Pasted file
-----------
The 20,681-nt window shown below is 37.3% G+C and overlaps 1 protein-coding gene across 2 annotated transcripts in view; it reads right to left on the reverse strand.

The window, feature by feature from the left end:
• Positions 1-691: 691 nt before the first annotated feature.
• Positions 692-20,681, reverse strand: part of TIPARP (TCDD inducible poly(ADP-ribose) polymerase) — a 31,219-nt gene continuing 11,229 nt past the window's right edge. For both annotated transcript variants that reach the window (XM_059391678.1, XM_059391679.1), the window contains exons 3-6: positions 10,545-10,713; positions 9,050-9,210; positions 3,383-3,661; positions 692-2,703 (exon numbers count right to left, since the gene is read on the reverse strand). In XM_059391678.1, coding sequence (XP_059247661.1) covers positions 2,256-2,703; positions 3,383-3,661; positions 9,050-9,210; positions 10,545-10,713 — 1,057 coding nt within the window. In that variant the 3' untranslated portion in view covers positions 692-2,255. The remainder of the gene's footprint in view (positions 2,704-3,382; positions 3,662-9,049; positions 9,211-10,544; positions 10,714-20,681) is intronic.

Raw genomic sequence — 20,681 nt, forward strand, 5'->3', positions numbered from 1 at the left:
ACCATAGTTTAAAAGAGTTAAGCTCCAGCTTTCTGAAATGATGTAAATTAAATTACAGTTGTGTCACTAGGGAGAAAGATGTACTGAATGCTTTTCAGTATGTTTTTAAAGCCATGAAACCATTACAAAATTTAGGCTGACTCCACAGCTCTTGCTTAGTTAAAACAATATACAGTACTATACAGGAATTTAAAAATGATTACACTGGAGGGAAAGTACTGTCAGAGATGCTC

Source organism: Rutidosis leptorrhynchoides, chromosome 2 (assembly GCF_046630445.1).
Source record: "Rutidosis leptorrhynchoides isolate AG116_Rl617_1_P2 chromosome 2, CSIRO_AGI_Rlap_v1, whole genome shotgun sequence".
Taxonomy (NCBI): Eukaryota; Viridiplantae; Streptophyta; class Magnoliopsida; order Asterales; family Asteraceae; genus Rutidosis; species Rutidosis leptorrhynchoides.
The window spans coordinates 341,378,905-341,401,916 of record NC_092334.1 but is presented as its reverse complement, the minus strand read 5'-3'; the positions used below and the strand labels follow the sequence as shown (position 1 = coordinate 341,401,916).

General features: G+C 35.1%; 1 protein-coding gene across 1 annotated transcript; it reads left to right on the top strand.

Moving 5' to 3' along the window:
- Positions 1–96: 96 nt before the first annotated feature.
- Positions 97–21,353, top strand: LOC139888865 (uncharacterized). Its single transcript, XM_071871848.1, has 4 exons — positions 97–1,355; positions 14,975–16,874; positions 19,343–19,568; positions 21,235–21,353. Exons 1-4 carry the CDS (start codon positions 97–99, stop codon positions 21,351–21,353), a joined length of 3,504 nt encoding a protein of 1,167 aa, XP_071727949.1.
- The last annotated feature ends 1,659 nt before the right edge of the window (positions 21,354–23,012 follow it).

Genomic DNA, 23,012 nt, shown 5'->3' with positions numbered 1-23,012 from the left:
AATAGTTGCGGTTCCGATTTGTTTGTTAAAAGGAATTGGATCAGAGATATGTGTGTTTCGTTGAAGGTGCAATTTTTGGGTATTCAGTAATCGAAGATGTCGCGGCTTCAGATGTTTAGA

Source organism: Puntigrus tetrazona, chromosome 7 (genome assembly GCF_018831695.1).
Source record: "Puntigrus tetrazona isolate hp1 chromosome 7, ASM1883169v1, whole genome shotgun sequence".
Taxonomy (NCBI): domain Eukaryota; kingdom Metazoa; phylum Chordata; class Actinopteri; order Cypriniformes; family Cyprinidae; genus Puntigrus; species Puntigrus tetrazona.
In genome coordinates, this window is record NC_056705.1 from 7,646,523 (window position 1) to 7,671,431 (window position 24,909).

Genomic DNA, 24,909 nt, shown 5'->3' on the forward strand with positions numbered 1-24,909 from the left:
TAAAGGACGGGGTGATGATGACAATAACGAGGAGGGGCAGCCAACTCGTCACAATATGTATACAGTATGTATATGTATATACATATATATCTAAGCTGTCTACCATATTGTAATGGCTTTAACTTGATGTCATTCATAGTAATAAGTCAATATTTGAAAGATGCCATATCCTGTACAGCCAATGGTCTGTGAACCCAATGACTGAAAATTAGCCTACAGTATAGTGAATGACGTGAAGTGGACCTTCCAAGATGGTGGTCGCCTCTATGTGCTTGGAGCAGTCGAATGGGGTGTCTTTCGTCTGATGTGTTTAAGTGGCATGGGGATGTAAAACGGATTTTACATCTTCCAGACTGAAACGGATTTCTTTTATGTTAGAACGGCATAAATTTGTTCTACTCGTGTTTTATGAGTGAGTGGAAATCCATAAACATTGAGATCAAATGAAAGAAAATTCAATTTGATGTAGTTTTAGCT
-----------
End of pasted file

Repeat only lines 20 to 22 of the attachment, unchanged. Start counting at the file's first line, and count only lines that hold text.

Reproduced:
Taxonomy (NCBI): domain Eukaryota; kingdom Metazoa; phylum Chordata; class Actinopteri; order Cypriniformes; family Cyprinidae; genus Puntigrus; species Puntigrus tetrazona.
In genome coordinates, this window is record NC_056705.1 from 7,646,523 (window position 1) to 7,671,431 (window position 24,909).

Genomic DNA, 24,909 nt, shown 5'->3' on the forward strand with positions numbered 1-24,909 from the left: